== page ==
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Great job, adoptive parents, you did it! You’ve braved the store’s school supply section and checked everything off the list, loaded up your child’s backpack, and sent them off to school in that perfect “first day” outfit. So, your work is done, right? (Sadly, the answer to that is “Of course not!”) The transition from summer to school isn’t easy for most kids (who really wants to say goodbye to summer?!), but for children who have experienced trauma, this transition can be especially fraught. They may have learned early on that a change in routine is a sign of more changes to come – changes like moving to a new home or losing contact with family members. For these children, change = bad. And a new school year, even with all the excitement of seeing old friends, brings with it a lot of newness: teachers, classmates, classroom rules, what period lunch is, when bus pick-up is.

As a parent, you’ve probably got some similar anxieties about your child’s ability to transition back into a school setting. And maybe this year there’s an added change: your child is now legally adopted. (YAY!) And as exciting as that is, it may bring other questions to mind. If a classmate asks my child about their adoption, how should they respond? Does my child’s new teacher understand how being adopted – while celebratory – can impact their behavior and academic performance? Is there anything my child’s school is doing – or should be doing – to be sensitive to the different dynamics and structure that families like ours may have? You probably don’t have answers to these questions yet. But if they’re weighing heavily on you, we’d like to offer some tools to navigate this transition and advocate for adoption sensitivity.

Before you make a call to your school about their plan to create an “adoption-friendly” classroom for your child, it’s important to begin the discussion at home. Depending on your child’s age and experiences, they may already be painfully aware of the stigmas surrounding adoption. They may have already heard hurtful or negative comments from peers at school, or had assignments that reminded them that “one of these things is not like the others.” No matter what they’ve already heard outside the home, it’s important for parents to ensure the narrative at home is positive and uplifting. But keep in mind, as your child begins to deepen their understanding of their history, you may notice some different behaviors. They may become sad, angry, insecure or start to feel ambivalent toward their identity. These are all aspects of…you guessed it…grief. It’s normal and developmentally appropriate, and can help them shape their story. Your job as a parent is to help your child determine which details of that story they’d like to share with their peers (and how). Here are a few tips to get you started:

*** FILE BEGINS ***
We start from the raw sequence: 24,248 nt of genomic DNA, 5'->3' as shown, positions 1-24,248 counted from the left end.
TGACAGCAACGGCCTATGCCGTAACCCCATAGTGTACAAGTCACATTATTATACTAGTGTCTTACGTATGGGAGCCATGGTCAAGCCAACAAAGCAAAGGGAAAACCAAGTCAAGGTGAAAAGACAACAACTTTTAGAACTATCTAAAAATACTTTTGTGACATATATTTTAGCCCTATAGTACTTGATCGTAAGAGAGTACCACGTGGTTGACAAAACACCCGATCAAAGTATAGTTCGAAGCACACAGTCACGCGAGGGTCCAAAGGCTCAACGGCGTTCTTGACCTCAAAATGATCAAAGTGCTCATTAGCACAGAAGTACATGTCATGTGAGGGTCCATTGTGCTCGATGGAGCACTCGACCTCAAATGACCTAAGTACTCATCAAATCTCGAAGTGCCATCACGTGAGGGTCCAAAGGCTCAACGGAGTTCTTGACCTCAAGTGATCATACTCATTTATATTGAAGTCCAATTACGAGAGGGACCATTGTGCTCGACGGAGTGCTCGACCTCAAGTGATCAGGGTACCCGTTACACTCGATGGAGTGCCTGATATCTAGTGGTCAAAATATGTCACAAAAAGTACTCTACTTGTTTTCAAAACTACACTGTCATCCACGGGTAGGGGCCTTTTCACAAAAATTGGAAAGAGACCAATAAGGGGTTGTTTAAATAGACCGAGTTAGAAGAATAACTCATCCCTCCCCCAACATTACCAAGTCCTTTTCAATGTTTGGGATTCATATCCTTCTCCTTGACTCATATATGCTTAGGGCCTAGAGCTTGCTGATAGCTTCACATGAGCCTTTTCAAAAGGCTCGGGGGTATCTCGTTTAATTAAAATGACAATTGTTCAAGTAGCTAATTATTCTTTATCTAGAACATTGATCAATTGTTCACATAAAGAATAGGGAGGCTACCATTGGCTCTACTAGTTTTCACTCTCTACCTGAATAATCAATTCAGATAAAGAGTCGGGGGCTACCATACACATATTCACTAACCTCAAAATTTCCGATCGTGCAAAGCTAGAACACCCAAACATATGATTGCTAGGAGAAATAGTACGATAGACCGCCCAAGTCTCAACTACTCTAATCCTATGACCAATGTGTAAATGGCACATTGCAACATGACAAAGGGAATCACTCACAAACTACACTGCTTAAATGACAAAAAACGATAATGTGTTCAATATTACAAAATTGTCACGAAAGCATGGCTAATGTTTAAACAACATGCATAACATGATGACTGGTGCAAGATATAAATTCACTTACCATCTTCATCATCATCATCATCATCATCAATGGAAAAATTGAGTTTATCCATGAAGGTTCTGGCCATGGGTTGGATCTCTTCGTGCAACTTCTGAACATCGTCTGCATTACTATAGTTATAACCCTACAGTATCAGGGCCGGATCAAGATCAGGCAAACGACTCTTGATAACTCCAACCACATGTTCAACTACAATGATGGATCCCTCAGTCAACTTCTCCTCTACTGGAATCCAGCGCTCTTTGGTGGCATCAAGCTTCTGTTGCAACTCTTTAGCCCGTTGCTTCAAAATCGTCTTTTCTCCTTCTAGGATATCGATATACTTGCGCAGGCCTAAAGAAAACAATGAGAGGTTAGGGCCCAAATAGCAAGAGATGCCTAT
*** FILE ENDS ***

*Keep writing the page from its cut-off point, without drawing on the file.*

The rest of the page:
Prepare your child for questions: Kids are curious by nature, so it’s understandable that they will ask your child questions about their adoption story and past. To help your child feel more comfortable addressing these questions, help them prepare answers to use in their classrooms.

Dispel common myths about adoption: There are many misconceptions surrounding adoption, and it’s likely that your child (and their peers) have heard some of them. Myths like: birth parents are irresponsible and don’t care about their children; adoptive parents love their birth children more than their adopted children; or children who are adopted from foster care are “broken.” It goes without saying that these misconceptions can be harmful, and leave a lasting impact on your child. When conversations with these inaccurate elements come up at home or at school, the best way to address them is immediately. By doing this, you’ll redirect the narrative, provide accurate information, and demonstrate to your child how to advocate for themselves.